Missal brings greater appreciation of liturgy

By  Fr. Gilles Mongeau, S.J.
  • November 16, 2011

TORONTO - I’ve come to know, over the last few years of teaching at Regis College in Toronto, that if I want to understand something well, my best strategy is to teach it. And so, about a year ago, as we in the Canadian Church began to receive reports of the progress of the Canadian edition of the new Roman Missal while it went through the approval process, I proposed a six-week continuing education course to the college administration as a support to the efforts of the archdiocese of Toronto to prepare for the arrival of the new Missal.

Through the months of research and teaching — I’ve now taught the course in the six-week format, as an online course and in a one-day workshop form — I’ve realized that what excites my students is not so much the English translation we will receive on the first Sunday of Advent, but rather some key developments in the General Instruction of the Roman Missal. I am convinced that these developments are the most important treasure of the new Missal.

What I find genuinely exciting about them is they can foster a deeper appropriation, on the part of local parish communities, of the renewed liturgy.

The first development has to do with the theological commentary on each of the rites. This is mainly to be found in chapter two of the General Instruction. The comments are short but very rich, and they can form the basis of a renewed catechesis on the liturgy in the parish. At the same time, they foster a deeper understanding of what we are doing in the Mass’ teaching moment, so that it becomes much more difficult to take a “rubricist” or “legalistic” attitude to how we celebrate together.

As a priest, I find that this chapter refreshes my desire to celebrate the Mass intentionally and prayerfully, as I am reminded of the meaningfulness of the rites and actions in the liturgy.

The second development has to do with what I would call a “double shift” in the rubrics: there is a shift away from “priestly appropriation” of the variety of ministries in the liturgy, as well as a shift away from practices that might tend to “muddy” the relationship between the presidential role and other ministries in the Mass. By articulating for the first time the tasks and responsibilities of the deacon and of other ministers in the Mass in their own right, and making it clear that the presider should not take on these roles himself except as a last resort, the new General Instruction promotes a new understanding of the Mass as a kind of “symphony of service” where a large number of ministries are performed together to contribute to the fullness of the celebration.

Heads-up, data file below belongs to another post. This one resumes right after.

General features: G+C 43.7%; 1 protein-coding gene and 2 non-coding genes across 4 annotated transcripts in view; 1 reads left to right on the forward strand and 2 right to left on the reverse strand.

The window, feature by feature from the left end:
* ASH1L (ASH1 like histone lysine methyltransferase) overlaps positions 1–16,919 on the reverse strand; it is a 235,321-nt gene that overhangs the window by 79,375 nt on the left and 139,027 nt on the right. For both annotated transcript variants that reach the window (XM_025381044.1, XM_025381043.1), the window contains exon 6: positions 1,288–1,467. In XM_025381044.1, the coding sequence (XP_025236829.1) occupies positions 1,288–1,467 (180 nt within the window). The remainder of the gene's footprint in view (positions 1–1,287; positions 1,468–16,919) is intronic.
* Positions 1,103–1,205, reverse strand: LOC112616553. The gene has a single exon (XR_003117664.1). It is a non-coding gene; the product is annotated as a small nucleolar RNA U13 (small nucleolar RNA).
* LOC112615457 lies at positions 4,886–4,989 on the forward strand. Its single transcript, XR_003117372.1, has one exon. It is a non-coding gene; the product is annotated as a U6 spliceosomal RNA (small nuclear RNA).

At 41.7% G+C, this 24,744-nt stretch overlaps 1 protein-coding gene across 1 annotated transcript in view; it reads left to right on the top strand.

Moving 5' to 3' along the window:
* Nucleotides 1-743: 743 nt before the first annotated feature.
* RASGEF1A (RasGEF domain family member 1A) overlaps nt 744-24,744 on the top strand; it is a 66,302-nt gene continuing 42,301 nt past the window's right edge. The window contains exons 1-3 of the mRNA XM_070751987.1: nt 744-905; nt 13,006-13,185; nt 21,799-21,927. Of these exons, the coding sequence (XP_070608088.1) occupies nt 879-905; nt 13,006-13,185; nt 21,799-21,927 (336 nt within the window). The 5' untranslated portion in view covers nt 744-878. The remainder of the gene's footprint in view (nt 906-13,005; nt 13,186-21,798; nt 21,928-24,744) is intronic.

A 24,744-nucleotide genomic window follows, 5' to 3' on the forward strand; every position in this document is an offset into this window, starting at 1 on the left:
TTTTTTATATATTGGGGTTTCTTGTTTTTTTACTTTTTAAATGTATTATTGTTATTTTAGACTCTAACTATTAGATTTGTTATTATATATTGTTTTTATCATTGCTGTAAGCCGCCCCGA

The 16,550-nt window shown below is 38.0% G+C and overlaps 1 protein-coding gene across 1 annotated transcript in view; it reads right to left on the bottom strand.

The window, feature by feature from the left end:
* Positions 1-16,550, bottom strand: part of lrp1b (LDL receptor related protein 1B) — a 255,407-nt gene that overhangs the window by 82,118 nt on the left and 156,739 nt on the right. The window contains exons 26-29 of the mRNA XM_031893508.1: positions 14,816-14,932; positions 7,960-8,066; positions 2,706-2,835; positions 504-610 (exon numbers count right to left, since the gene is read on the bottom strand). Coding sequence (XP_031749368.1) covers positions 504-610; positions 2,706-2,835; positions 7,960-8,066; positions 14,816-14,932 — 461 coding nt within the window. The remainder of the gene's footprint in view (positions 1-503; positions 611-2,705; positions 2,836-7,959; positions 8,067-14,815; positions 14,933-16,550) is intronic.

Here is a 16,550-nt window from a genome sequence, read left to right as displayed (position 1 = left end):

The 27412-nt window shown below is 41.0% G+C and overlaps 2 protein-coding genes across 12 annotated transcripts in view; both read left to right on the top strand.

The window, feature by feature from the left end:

In this context, the presider is like the conductor of an orchestra, called to make each ministry shine even as he co-ordinates them for the good order of the whole worship. In this light, I think, we can best understand the insistence that certain tasks belong to the priest alone; it is not a question of shutting others out of a particular ministry, but rather of making more clear the mutuality that makes the whole symphony richer.

Finally, the new General Instruction insists on the importance of the ministry of the assembled community and on the significance of the real presence of Christ in His assembled Body. The community’s singing, its enthusiastic responses, its postures and gestures are understood as contributions to the fullness of the liturgy. We have here a genuine occasion to reflect as Church communities on what full, conscious and active participation in the liturgy means. The sections on liturgical singing are particularly interesting here, and I think we would do well to explore them at length.

It’s clear to me that the full appropriation and implementation of the new Missal is only beginning and that we have in it a resource for furthering the liturgical renewal that began in 1908, flourished at the Second Vatican Council and continues unfinished today.

The third edition of the new Missal is an opportunity to refresh our celebration of the Eucharist, and I look forward to taking part in that process.

(Mongeau is an associate professor of systematic theology at Regis College in Toronto.)

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